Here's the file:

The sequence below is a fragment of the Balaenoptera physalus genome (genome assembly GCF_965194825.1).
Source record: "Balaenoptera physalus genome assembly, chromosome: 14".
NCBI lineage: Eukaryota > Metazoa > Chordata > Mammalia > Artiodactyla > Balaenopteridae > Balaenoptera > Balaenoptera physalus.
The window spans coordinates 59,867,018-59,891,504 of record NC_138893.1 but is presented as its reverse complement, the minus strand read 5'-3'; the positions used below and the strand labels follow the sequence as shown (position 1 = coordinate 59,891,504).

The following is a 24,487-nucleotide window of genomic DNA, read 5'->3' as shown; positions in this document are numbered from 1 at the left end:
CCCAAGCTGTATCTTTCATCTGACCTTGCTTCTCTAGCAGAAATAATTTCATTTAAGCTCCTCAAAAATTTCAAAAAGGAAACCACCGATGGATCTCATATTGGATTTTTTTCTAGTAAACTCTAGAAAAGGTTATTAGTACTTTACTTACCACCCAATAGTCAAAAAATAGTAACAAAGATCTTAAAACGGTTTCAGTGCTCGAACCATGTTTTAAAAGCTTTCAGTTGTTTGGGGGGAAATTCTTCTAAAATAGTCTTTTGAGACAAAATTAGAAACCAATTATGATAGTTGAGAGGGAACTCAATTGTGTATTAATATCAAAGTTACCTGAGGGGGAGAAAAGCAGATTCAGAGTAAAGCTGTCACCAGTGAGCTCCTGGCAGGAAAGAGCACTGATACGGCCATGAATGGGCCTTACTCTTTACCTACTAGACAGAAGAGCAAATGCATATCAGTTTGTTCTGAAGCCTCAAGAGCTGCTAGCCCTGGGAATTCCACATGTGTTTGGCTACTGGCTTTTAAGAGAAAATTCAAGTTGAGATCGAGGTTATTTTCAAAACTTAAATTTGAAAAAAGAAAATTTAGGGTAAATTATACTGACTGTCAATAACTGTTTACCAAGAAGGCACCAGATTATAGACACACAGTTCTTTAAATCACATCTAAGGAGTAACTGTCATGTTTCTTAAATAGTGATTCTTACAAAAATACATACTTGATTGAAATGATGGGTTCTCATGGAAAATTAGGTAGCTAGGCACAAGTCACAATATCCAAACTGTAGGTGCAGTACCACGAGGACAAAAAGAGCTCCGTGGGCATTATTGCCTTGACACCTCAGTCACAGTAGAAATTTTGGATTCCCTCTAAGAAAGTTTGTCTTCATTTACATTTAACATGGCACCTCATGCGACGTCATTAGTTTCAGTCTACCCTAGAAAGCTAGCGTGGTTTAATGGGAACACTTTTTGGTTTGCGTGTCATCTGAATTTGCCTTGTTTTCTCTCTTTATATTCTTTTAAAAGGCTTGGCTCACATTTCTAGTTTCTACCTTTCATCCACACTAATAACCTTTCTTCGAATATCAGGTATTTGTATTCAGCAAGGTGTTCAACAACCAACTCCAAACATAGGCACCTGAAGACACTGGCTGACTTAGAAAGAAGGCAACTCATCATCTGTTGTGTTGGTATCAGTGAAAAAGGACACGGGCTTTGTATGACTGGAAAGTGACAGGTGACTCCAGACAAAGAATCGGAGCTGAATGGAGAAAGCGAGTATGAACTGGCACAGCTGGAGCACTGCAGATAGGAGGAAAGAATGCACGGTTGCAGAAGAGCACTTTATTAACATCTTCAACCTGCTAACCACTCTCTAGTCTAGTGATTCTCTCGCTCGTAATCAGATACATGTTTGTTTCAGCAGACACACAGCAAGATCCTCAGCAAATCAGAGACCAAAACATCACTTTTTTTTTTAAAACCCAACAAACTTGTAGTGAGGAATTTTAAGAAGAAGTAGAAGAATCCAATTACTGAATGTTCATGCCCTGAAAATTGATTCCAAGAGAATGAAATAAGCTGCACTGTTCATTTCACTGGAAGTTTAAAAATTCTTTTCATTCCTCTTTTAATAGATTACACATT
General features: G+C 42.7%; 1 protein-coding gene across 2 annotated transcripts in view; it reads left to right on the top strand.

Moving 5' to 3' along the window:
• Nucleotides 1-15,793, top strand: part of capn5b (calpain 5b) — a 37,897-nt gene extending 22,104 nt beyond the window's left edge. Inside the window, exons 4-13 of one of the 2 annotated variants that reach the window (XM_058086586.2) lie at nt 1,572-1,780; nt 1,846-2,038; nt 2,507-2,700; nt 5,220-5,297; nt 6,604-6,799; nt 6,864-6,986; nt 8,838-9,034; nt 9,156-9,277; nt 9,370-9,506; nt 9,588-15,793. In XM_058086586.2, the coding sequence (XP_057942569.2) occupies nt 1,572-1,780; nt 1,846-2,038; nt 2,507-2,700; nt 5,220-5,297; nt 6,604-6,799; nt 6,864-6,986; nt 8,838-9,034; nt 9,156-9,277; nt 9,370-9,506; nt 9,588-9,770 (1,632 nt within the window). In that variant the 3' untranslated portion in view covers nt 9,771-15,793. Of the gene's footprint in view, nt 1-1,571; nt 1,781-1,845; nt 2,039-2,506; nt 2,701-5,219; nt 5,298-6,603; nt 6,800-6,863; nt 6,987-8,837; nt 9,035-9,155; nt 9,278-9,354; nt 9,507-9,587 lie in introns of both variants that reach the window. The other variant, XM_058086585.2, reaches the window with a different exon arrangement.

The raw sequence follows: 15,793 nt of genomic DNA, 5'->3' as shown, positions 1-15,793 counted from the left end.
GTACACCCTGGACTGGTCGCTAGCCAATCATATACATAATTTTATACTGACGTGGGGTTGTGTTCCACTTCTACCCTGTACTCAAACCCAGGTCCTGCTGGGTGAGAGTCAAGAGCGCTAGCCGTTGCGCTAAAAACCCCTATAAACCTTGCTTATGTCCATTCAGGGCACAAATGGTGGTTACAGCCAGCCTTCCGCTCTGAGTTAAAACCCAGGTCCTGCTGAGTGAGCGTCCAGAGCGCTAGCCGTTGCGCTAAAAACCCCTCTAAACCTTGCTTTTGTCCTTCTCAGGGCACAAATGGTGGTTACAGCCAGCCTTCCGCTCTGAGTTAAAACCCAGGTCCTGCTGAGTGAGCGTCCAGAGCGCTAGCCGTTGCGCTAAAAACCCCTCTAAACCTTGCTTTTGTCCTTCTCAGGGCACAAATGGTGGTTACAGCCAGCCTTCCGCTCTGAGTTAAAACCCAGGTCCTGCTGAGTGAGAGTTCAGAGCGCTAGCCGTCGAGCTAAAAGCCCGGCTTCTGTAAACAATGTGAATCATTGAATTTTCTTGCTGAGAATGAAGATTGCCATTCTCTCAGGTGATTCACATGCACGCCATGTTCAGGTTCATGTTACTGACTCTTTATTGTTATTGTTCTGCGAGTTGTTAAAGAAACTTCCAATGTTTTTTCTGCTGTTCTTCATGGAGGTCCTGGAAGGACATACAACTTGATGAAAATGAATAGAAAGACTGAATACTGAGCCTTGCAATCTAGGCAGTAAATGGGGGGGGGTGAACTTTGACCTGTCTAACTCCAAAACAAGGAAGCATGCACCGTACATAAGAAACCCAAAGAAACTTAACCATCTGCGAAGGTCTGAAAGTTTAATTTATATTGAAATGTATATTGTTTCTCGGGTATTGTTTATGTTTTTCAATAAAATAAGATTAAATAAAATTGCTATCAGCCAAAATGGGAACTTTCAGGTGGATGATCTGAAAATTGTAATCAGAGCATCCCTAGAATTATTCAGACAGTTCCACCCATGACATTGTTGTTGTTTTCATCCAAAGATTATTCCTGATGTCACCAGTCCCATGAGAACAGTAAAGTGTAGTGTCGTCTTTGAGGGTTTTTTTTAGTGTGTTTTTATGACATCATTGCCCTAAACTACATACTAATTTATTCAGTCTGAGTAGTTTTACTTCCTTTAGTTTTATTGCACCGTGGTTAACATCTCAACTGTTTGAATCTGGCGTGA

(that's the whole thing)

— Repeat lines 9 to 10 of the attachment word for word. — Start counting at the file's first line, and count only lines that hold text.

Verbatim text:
• Nucleotides 1-15,793, top strand: part of capn5b (calpain 5b) — a 37,897-nt gene extending 22,104 nt beyond the window's left edge. Inside the window, exons 4-13 of one of the 2 annotated variants that reach the window (XM_058086586.2) lie at nt 1,572-1,780; nt 1,846-2,038; nt 2,507-2,700; nt 5,220-5,297; nt 6,604-6,799; nt 6,864-6,986; nt 8,838-9,034; nt 9,156-9,277; nt 9,370-9,506; nt 9,588-15,793. In XM_058086586.2, the coding sequence (XP_057942569.2) occupies nt 1,572-1,780; nt 1,846-2,038; nt 2,507-2,700; nt 5,220-5,297; nt 6,604-6,799; nt 6,864-6,986; nt 8,838-9,034; nt 9,156-9,277; nt 9,370-9,506; nt 9,588-9,770 (1,632 nt within the window). In that variant the 3' untranslated portion in view covers nt 9,771-15,793. Of the gene's footprint in view, nt 1-1,571; nt 1,781-1,845; nt 2,039-2,506; nt 2,701-5,219; nt 5,298-6,603; nt 6,800-6,863; nt 6,987-8,837; nt 9,035-9,155; nt 9,278-9,354; nt 9,507-9,587 lie in introns of both variants that reach the window. The other variant, XM_058086585.2, reaches the window with a different exon arrangement.

The raw sequence follows: 15,793 nt of genomic DNA, 5'->3' as shown, positions 1-15,793 counted from the left end.